- Grow salad leaves.
- Choose plants that are expensive to buy or which are not always available in supermarkets, such as Swiss chard, thyme, rosemary, mint, and sage.
Prepare The Soil
It’s best to check the pH levels of the soil in your kitchen garden so that you can choose crops that suit it.
Then, you should remove all the weeds or turf and dig over the soil. Next, you should put clear plastic sheeting over the soil surface where you intend to plant your vegetables for a few weeks to warm up the soil. This will also kill off weeds.
The next thing you should do is enrich the soil with compost, leaf mold, or well-rotted manure. The organic matter will help the soil preserve nutrients and moisture. However, regardless of what type of organic matter you’ll choose to enrich your soil with, make sure it suits it.
In addition, keep in mind that there can be different soils within your garden, and adding organic matter can benefit all types of soil. Good soil is one that is crumbly, aerated, and loose and that can absorb water and drain well. (2)
Design A Kitchen Garden In Raised Beds
If you intend to grow small plots of vegetables, know that raised beds are perfect for this. Raised beds increase the temperature of the soil, have good drainage, and prevent the soil from compacting. They also protect the soil from heavy rain, hinder pathway weed growth, and act as pest repellent.
If you think that making raised beds on your own is time-consuming, you can buy ones in your local garden centers.
Choose The Layout Of Your Kitchen Garden
How you’ll decide to layout your kitchen garden depends on your needs and how much space you can provide. One useful tip for organizing a kitchen garden is to separate the land where you intend to grow vegetables into three parts:
- One for herbs and salads
- One for root vegetables
- One for peas and beans
You can also allocate one section to mixed vegetables, such as cucumbers, peppers, tomatoes, and eggplant.
Separating your plot into three or four parts is important since you can’t sow the same crop in the same soil in two successive years.
In addition, it is recommended that you mix fruit, vegetables, flowers, and herbs since the mix of various plants and ornamentals confuses pests.
Create Access Pathways
Create access pathways so that you can easily approach the garden beds for planting, weeding, and harvesting as well as spot and get rid of any pests.
You can also try using vertical gardening ideas. For example, you can grow cucumbers and peas up frames.
Grow Plants From Seed In Your Kitchen Garden
You can sow seeds in your garden when there’s no longer any risk of frost, and the soil is 7 degrees Celsius at the minimum – seeds can’t grow in temperatures below 7°C. You can also put plastic sheeting over the soil to warm it up, but it’s easier to begin growing your plants indoors. You can sow seeds in pots and containers and place them on a bright window sill. Once your seedlings grow and get strong and there’s no risk of frost, you can plant them out.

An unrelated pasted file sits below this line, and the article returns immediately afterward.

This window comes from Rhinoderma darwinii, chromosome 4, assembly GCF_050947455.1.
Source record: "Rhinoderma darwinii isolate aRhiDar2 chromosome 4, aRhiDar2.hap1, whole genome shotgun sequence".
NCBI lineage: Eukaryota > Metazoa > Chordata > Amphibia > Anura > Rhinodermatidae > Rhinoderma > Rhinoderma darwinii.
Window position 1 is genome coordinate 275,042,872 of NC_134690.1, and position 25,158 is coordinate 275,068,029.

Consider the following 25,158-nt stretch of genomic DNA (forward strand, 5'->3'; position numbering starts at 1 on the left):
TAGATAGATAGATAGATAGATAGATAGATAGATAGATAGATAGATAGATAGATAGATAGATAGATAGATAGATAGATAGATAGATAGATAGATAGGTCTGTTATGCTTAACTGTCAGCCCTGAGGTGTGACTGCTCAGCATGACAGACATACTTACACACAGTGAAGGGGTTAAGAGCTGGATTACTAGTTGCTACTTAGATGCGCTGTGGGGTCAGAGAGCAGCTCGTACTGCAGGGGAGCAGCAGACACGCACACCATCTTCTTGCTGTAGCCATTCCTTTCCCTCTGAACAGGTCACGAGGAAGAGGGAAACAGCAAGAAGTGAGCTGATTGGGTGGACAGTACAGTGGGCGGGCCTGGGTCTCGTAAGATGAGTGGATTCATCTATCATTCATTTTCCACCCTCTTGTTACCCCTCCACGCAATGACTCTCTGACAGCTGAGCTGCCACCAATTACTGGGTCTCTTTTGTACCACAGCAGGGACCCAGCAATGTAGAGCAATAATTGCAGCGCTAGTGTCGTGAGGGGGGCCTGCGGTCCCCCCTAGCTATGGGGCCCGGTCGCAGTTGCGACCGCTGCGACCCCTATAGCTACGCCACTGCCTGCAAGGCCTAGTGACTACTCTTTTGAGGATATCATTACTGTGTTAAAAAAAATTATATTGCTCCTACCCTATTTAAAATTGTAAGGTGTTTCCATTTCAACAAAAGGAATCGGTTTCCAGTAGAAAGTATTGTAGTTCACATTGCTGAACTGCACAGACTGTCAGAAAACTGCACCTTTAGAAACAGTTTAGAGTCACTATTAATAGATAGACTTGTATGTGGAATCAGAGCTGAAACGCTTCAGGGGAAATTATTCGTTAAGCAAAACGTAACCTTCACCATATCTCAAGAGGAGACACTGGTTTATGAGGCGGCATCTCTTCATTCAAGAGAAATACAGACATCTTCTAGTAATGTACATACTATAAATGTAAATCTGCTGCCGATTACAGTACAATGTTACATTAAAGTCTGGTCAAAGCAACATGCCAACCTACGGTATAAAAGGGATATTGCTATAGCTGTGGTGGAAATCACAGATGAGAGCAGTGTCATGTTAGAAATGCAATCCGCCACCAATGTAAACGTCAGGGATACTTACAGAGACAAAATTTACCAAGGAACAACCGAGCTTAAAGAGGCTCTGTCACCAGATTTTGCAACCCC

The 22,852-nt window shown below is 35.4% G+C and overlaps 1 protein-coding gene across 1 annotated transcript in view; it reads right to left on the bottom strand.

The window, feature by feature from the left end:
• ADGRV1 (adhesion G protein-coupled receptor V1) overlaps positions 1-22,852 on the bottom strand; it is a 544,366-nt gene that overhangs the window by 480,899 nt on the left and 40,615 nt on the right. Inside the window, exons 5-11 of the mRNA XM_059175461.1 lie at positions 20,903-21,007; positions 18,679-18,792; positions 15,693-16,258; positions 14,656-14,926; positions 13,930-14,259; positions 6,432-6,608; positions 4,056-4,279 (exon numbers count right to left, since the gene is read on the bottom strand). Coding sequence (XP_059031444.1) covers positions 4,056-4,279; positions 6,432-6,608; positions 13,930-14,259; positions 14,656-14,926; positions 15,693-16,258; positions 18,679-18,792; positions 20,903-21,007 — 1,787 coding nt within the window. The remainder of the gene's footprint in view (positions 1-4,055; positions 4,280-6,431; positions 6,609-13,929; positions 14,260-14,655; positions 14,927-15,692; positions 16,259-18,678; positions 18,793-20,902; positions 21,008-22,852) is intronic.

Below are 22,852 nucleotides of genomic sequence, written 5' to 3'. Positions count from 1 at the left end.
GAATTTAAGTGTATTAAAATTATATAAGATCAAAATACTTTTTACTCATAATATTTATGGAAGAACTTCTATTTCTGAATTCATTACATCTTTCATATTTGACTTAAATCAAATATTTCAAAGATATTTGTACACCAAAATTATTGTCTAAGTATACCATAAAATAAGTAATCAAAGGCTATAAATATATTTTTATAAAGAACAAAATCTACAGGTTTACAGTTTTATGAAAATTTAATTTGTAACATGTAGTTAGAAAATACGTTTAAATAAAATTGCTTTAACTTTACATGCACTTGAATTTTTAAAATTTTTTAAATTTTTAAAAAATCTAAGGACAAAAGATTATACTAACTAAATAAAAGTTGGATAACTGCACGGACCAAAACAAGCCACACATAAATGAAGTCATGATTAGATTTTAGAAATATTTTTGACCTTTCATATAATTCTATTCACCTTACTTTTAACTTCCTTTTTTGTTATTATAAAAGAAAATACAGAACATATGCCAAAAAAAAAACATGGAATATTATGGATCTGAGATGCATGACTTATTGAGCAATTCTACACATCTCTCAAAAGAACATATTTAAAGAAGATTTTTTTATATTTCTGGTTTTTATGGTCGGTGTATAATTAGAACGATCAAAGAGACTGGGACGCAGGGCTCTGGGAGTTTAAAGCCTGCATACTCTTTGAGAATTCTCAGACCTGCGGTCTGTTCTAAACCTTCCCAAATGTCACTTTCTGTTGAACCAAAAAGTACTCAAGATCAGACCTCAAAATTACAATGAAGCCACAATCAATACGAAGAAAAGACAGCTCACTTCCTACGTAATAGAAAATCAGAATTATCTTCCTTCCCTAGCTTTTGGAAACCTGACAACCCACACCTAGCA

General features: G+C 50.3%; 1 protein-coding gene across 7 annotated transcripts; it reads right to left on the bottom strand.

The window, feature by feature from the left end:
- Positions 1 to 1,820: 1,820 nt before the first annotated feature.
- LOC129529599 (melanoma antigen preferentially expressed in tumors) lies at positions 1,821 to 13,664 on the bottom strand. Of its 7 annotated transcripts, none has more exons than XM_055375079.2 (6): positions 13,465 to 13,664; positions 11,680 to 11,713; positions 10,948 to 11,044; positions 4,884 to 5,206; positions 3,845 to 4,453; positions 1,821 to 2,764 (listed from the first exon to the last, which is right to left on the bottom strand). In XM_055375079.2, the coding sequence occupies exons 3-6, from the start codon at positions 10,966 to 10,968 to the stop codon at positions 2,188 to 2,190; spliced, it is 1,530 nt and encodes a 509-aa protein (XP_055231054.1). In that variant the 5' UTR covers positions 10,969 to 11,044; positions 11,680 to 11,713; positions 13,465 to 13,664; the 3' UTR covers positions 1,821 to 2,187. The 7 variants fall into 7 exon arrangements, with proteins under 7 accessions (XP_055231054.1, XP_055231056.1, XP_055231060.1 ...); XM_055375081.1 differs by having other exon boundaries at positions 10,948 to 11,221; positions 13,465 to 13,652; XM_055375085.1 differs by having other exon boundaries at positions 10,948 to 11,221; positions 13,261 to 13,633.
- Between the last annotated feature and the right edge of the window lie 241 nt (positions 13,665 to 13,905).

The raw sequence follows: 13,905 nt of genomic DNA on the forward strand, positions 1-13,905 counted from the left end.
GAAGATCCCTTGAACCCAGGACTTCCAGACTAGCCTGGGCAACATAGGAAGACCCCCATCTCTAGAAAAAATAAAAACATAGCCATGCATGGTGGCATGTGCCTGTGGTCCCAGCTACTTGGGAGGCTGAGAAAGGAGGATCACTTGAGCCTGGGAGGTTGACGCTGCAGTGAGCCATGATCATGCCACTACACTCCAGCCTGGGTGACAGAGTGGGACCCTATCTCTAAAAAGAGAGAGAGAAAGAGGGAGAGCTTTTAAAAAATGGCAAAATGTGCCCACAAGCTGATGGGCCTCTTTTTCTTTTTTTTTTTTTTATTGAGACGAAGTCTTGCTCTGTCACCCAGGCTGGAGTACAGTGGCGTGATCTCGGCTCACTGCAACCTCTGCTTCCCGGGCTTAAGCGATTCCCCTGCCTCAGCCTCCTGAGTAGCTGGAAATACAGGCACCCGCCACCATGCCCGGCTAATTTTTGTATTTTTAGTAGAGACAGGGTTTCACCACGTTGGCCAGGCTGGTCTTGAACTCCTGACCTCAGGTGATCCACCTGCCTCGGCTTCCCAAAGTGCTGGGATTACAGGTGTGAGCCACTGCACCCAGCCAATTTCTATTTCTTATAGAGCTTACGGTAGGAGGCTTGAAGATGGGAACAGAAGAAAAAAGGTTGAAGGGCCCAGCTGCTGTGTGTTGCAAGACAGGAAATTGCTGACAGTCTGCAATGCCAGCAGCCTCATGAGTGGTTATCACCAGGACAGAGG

Vegetables, such as carrots, potatoes, peas, and onions, can be sown under cloches in February, whereas salads and Swiss chard can be grown year around.
Other plants which are easy to grow include strawberries, beets, onions, tomatoes, and garlic.
How To Care For Your Kitchen Garden
- Weeding A Kitchen Garden
To prevent weeds from invading your garden beds, add a few inches of mulch over the soil when you’ve finished planting your seedlings. In this way, your vegetables will be able to grow freely, and you’ll need to do less weeding work.
- Watering A Kitchen Garden
Most vegetable crops require moist soil, so you’ll need to water your vegetables well once a weak. Container-grown vegetables require more frequent watering. If your soil isn’t good for holding water, add sand to improve it. To increase water retention, you can also mulch garden beds with compost, manure, or leaves. But, make sure the mulch doesn’t touch the plants.
- A kitchen garden is used for growing fruits, vegetables, herbs, and flowers.
- Plants grown in kitchen gardens are organic, healthy, and free of chemicals.
- Compared with vegetable gardens, kitchen gardens are located closer to your house, they’re smaller, they aren’t created with the aim of gathering huge harvests, they are more symmetrically organized, and they don’t require intense tending.
- To design a kitchen garden, you need to follow these steps:
- Choose the right time to create your kitchen garden
- Decide where you want to put your kitchen garden
- Decide what type of plants you want to grow
- Make a plan for getting the best results from your kitchen garden
- Prepare the soil in your kitchen garden
- Design a kitchen garden in raised beds
- Choose the layout of your kitchen garden
- Create access pathways
- Grow plants from seed
- Kitchen gardens require thorough watering and weeding.